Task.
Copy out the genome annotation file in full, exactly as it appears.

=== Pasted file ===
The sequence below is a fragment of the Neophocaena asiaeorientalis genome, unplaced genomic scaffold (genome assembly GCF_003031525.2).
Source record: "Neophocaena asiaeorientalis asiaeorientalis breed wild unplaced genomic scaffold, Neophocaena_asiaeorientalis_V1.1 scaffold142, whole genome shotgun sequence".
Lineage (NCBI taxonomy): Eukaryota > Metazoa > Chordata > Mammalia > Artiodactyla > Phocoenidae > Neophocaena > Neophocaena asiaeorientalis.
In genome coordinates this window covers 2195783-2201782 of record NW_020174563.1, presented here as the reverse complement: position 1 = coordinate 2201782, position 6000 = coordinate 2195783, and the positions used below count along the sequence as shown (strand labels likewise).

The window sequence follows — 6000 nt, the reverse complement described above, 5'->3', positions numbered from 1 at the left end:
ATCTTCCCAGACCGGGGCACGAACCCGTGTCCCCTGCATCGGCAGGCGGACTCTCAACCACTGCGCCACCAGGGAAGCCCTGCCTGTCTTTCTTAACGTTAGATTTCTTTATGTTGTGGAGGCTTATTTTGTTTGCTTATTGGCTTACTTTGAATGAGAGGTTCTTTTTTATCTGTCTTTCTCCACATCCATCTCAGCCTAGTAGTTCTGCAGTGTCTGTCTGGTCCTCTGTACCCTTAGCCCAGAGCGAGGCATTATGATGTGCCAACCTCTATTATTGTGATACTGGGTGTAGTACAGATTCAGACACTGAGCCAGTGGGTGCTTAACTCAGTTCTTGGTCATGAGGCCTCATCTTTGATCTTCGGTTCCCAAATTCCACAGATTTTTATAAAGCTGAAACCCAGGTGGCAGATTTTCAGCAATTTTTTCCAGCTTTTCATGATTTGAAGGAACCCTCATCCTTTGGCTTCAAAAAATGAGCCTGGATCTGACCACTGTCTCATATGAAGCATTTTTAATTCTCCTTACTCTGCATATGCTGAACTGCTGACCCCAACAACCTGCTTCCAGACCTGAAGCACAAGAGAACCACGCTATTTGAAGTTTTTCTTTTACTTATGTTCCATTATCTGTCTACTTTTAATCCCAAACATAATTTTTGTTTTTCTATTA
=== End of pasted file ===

The sequence below is a fragment of the Neophocaena asiaeorientalis genome, unplaced genomic scaffold (genome assembly GCF_003031525.2).
Source record: "Neophocaena asiaeorientalis asiaeorientalis breed wild unplaced genomic scaffold, Neophocaena_asiaeorientalis_V1.1 scaffold142, whole genome shotgun sequence".
Lineage (NCBI taxonomy): Eukaryota > Metazoa > Chordata > Mammalia > Artiodactyla > Phocoenidae > Neophocaena > Neophocaena asiaeorientalis.
In genome coordinates this window covers 2195783-2201782 of record NW_020174563.1, presented here as the reverse complement: position 1 = coordinate 2201782, position 6000 = coordinate 2195783, and the positions used below count along the sequence as shown (strand labels likewise).

The window sequence follows — 6000 nt, the reverse complement described above, 5'->3', positions numbered from 1 at the left end:
ATCTTCCCAGACCGGGGCACGAACCCGTGTCCCCTGCATCGGCAGGCGGACTCTCAACCACTGCGCCACCAGGGAAGCCCTGCCTGTCTTTCTTAACGTTAGATTTCTTTATGTTGTGGAGGCTTATTTTGTTTGCTTATTGGCTTACTTTGAATGAGAGGTTCTTTTTTATCTGTCTTTCTCCACATCCATCTCAGCCTAGTAGTTCTGCAGTGTCTGTCTGGTCCTCTGTACCCTTAGCCCAGAGCGAGGCATTATGATGTGCCAACCTCTATTATTGTGATACTGGGTGTAGTACAGATTCAGACACTGAGCCAGTGGGTGCTTAACTCAGTTCTTGGTCATGAGGCCTCATCTTTGATCTTCGGTTCCCAAATTCCACAGATTTTTATAAAGCTGAAACCCAGGTGGCAGATTTTCAGCAATTTTTTCCAGCTTTTCATGATTTGAAGGAACCCTCATCCTTTGGCTTCAAAAAATGAGCCTGGATCTGACCACTGTCTCATATGAAGCATTTTTAATTCTCCTTACTCTGCATATGCTGAACTGCTGACCCCAACAACCTGCTTCCAGACCTGAAGCACAAGAGAACCACGCTATTTGAAGTTTTTCTTTTACTTATGTTCCATTATCTGTCTACTTTTAATCCCAAACATAATTTTTGTTTTTCTATTA